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Find me more frequently for the time being at Folk-Art-Life.


Meg Oliver

Aren't these pieces just totally to die for?  Look at that etheral, dripping glaze. The texture and carving that Oliver uses on these pots creates such an interesting topography for the glaze to move around. I love it!

(images via artist's website)


Monica Ripley

I love Ripley's shapes and subtle carving, and her celadon palette is perfect for these pieces. Aren't those vases fantastic?

(images via artist's website and Red Lodge Clay Center)


Rimas VisGirda

Hello everyone... Sorry for the spontaneous absence. I was up in Vancouver at my dear cousins wedding and I was with very limited computer access.

But I'm back! So...

Today I have a brief share for you. Rimas VisGirda has an array of interesting work but I am especially taken with these fantastic teapots. The quirky
illustrations just seem so comical and charming with the gold luster and the shape of the vessels themselves. Love the juxtaposition of styles here.

(images via accessCeramics)


Stephanie Leach

I am always impressed by trompe l'oeil. And I am interested in Leach's interpretation of the classic still life. I especially love the barbie arms. Gives a whole new meaning to arm candy...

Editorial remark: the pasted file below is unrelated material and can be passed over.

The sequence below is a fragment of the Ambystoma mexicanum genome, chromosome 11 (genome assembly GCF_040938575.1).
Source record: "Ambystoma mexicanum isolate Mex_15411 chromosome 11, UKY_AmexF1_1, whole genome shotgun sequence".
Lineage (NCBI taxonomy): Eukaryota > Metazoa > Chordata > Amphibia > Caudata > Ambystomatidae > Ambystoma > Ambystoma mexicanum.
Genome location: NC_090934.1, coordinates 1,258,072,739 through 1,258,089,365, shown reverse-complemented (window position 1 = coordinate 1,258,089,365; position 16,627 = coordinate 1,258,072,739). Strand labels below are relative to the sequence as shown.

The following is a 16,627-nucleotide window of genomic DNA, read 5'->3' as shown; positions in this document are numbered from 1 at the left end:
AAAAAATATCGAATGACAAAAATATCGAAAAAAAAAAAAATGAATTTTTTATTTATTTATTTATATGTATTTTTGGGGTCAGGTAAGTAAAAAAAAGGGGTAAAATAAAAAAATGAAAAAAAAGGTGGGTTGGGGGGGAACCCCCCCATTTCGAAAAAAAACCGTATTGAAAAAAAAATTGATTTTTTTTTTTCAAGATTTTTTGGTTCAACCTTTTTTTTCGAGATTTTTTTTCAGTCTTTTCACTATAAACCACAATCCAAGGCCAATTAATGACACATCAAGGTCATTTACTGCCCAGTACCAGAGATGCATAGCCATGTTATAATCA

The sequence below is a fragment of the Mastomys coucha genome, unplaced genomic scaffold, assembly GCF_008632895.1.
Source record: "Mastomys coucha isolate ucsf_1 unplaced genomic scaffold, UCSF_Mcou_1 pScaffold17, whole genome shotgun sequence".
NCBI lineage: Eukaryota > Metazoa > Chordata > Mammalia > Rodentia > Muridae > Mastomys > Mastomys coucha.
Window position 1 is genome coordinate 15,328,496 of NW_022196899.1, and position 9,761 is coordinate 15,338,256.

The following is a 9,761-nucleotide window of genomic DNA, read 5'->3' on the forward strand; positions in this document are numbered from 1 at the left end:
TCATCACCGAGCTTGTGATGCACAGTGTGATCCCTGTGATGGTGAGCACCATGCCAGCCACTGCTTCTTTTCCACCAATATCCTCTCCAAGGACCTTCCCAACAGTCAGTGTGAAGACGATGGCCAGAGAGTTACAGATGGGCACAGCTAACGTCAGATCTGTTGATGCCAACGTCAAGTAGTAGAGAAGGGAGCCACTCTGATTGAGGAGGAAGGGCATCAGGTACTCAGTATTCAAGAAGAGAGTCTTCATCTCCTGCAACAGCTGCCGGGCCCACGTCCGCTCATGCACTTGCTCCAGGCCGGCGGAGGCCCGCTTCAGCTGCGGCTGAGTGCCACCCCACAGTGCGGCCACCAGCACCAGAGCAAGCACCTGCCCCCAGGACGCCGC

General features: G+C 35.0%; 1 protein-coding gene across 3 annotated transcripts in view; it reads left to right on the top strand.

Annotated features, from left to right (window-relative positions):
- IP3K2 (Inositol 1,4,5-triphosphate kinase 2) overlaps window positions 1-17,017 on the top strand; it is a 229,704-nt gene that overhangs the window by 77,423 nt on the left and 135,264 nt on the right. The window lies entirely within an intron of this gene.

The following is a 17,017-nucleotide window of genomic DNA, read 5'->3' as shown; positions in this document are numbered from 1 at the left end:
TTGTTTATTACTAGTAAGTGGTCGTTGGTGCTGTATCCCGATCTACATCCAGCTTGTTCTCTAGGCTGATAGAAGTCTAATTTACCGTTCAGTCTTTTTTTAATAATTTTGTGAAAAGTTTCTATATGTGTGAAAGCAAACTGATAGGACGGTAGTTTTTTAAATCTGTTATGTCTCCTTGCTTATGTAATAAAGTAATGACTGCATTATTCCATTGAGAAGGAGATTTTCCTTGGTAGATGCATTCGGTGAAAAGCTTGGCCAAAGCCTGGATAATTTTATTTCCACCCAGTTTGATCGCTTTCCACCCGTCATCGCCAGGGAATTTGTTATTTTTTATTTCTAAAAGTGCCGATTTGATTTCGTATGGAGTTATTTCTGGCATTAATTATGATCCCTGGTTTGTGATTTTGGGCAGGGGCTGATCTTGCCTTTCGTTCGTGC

(images via artist's website)

Maria Wojdat

Taste the rainbow, huh?

(images via artist's website)


Deb Schwartzkopf

Oh, Deb Schwartzkopf, your pottery is a vision of a dream... each inch of your work is so thoughtful and eloquently executed. I can't wait to get my hands on a piece.

(images via Archie Bray Foundation, Mudfire Gallery, Isadore Gallery, Red Lodge Clay Center, Northern Clay Center, Lacoste Gallery, and artist's own website)


Ted Adler

Sometimes I find myself annoyed by abstract, earthy sculpture... pieces that look like the artist picked them up off the ground and placed them straight on the pedestal.  But Adler's work, though it fits the mentioned characteristics, reminds me that this aesthetic, when done with great skill, really is beautiful.  These pieces remind me of nature-perfected river stones... coveted miracles of the geological world.  Adler has created shapes and surfaces that effortlessly invoke these treasures, seducing the viewer. 


(images via accessCeramics, Lawrence Arts Center, and ArtAxis)


Laurel Lukaszewski

 Lukaszewski's work almost feels like paper sculpture... There is a weightless movement that flows through her work and contrasts subtly with the weight of the ceramic medium.  The installation pieces remind me also of the way scraps and trimmings accumulate around the studio... delicate curls and peaks of dust that we normally just scoop out of our attention with a sponge and a dust bin.

What do you think?

(images via artist's own website)


Off Subject: Marvin Lipofsky

Lipofsky is an internationally regarded glass sculptor who headed the glass department at California College of the Arts for 20 years. I came across his work in a gallery downtown San Francisco, and I must say, it's breathe taking in person. I just love the color and the shape.

(images via artist's website)

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